This unit uses the 10 Questions Framework to explore two examples of youth activism: the 1963 Chicago schools boycott and the present-day movement against gun violence launched by Parkland students.
Help students become informed and effective civic participants in today's digital landscape. This unit is designed to develop students' critical thinking, news literacy, civic engagement, and social-emotional skills and competencies.
During this webinar Dr. Sybil Hampton, Central High School class of 1962, joins course facilitator Caroline Berz to answer course participant questions about the era of integration at Central High School in Little Rock, Arkansas.
The letter exchange between George Washington and the Hebrew congregation of Newport was not the only landmark event in the early history of America that dealt with issues of religious freedom and identity. Seixas’ letter and Washington’s subsequent response exist within a timeline of many other events during which the newly formed country faced those issues. Continue reading below for information about some of those events.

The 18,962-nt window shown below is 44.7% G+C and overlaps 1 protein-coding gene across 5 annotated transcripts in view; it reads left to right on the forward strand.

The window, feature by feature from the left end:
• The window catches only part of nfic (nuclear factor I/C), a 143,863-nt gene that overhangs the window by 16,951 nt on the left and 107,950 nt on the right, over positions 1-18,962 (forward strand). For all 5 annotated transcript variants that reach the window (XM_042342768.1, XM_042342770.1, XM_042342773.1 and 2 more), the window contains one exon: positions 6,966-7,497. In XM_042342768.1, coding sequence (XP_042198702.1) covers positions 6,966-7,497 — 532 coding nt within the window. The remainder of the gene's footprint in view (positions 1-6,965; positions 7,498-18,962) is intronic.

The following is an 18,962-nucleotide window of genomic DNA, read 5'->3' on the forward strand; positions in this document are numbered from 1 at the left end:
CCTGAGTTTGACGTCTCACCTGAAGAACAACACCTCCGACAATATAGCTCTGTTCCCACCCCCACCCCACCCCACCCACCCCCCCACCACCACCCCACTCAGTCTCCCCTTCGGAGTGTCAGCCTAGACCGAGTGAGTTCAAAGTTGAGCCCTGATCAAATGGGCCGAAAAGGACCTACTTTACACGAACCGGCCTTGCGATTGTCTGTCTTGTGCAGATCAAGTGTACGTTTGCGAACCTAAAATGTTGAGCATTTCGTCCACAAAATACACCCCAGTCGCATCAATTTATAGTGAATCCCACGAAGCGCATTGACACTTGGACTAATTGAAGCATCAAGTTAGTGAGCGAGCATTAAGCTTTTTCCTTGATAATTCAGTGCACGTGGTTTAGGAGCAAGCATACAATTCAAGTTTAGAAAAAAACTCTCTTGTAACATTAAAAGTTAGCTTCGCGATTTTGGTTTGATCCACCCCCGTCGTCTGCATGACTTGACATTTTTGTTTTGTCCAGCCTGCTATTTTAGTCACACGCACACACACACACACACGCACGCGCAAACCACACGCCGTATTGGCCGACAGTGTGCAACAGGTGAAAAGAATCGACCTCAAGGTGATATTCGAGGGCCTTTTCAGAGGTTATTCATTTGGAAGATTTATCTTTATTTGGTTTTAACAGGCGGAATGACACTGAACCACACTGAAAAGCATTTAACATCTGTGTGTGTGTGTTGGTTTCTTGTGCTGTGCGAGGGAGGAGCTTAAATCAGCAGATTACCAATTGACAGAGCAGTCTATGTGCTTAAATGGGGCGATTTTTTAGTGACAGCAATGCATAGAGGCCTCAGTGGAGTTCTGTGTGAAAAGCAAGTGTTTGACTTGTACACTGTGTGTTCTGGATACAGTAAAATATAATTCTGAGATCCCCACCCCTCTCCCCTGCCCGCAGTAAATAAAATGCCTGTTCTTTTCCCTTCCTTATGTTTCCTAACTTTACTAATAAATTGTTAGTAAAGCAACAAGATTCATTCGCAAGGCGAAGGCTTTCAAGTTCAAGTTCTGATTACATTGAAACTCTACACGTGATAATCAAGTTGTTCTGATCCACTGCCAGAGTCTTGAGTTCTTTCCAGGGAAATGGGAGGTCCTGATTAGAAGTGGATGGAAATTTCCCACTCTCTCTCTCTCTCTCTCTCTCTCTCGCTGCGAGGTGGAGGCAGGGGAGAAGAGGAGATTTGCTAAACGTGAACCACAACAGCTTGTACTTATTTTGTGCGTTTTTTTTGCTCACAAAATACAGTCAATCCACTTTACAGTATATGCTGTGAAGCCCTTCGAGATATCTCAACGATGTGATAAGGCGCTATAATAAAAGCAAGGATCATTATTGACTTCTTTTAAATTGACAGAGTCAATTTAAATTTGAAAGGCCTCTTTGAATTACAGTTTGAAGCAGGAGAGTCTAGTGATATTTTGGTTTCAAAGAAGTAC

Emily Bazelon discusses her book Sticks and Stones: Defeating the Culture of Bullying and Rediscovering the Power of Character and Empathy with Meredith Gavrin, program director of New Haven Academy and author of the Sticks and Stones study guide.
1899: Representatives of 26 nations met for the International Peace Conference where they drafted the Convention with Respect to the Laws and Customs of War on Land, one of the first formal statements of international laws related to war and war crimes.
Filmmaker Beth Murphy and author and founder of The List Project, Kirk Johnson, join Vice President and Chief Program Officer Marc Skvirsky as they discuss Johnson's book, To Be a Friend is Fatal, and Murphy's documentary, The List.